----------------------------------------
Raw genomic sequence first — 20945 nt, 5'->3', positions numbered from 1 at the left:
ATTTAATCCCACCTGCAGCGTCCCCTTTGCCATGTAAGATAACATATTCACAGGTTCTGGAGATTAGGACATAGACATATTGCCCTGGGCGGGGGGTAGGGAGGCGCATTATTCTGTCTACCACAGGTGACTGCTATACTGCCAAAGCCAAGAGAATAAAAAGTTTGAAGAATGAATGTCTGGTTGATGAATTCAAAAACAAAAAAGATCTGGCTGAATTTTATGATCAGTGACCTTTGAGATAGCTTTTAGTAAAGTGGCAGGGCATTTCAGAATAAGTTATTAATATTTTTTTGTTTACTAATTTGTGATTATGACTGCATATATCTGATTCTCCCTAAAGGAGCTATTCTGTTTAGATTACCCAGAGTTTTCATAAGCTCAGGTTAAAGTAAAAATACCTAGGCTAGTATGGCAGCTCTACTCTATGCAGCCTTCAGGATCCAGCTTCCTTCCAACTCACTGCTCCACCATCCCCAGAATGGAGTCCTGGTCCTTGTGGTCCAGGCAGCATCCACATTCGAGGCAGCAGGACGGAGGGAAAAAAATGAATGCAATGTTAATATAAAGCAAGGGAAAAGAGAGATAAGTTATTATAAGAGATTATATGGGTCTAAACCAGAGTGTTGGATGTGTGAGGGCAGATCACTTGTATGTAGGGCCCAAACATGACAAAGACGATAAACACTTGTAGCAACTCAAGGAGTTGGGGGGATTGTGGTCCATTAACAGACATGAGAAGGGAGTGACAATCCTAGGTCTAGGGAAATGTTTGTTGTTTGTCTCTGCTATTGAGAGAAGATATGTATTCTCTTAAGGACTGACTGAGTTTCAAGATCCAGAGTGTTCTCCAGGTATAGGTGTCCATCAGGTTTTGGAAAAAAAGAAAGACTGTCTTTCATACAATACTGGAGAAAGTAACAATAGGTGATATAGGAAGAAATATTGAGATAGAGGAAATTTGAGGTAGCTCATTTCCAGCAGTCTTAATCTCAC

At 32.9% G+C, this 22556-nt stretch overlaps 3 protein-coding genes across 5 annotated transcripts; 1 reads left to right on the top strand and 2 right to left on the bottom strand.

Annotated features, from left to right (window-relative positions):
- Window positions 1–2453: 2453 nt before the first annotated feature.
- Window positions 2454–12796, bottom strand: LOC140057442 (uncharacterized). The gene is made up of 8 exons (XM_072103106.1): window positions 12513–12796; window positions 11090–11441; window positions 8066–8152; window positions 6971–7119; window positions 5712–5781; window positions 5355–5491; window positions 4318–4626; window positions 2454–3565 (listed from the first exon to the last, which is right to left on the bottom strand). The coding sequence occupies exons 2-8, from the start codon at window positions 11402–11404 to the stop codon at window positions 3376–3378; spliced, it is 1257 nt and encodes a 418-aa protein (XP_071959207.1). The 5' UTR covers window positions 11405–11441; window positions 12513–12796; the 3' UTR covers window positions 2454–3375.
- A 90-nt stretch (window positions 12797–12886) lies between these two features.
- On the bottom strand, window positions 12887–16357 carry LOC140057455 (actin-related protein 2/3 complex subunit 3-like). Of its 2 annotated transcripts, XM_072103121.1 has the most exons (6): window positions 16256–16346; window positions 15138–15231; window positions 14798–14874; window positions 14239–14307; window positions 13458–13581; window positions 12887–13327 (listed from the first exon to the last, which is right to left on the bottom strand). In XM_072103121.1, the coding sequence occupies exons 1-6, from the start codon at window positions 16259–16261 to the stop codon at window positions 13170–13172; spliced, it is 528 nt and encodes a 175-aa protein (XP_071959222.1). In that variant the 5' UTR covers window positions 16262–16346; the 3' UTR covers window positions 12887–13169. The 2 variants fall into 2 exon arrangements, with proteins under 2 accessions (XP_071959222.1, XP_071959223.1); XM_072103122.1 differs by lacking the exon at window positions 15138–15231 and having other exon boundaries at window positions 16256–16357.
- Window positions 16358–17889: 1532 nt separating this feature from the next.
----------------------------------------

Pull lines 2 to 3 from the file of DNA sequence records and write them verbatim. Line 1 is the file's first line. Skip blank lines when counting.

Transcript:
ATTTAATCCCACCTGCAGCGTCCCCTTTGCCATGTAAGATAACATATTCACAGGTTCTGGAGATTAGGACATAGACATATTGCCCTGGGCGGGGGGTAGGGAGGCGCATTATTCTGTCTACCACAGGTGACTGCTATACTGCCAAAGCCAAGAGAATAAAAAGTTTGAAGAATGAATGTCTGGTTGATGAATTCAAAAACAAAAAAGATCTGGCTGAATTTTATGATCAGTGACCTTTGAGATAGCTTTTAGTAAAGTGGCAGGGCATTTCAGAATAAGTTATTAATATTTTTTTGTTTACTAATTTGTGATTATGACTGCATATATCTGATTCTCCCTAAAGGAGCTATTCTGTTTAGATTACCCAGAGTTTTCATAAGCTCAGGTTAAAGTAAAAATACCTAGGCTAGTATGGCAGCTCTACTCTATGCAGCCTTCAGGATCCAGCTTCCTTCCAACTCACTGCTCCACCATCCCCAGAATGGAGTCCTGGTCCTTGTGGTCCAGGCAGCATCCACATTCGAGGCAGCAGGACGGAGGGAAAAAAATGAATGCAATGTTAATATAAAGCAAGGGAAAAGAGAGATAAGTTATTATAAGAGATTATATGGGTCTAAACCAGAGTGTTGGATGTGTGAGGGCAGATCACTTGTATGTAGGGCCCAAACATGACAAAGACGATAAACACTTGTAGCAACTCAAGGAGTTGGGGGGATTGTGGTCCATTAACAGACATGAGAAGGGAGTGACAATCCTAGGTCTAGGGAAATGTTTGTTGTTTGTCTCTGCTATTGAGAGAAGATATGTATTCTCTTAAGGACTGACTGAGTTTCAAGATCCAGAGTGTTCTCCAGGTATAGGTGTCCATCAGGTTTTGGAAAAAAAGAAAGACTGTCTTTCATACAATACTGGAGAAAGTAACAATAGGTGATATAGGAAGAAATATTGAGATAGAGGAAATTTGAGGTAGCTCATTTCCAGCAGTCTTAATCTCAC

At 32.9% G+C, this 22556-nt stretch overlaps 3 protein-coding genes across 5 annotated transcripts; 1 reads left to right on the top strand and 2 right to left on the bottom strand.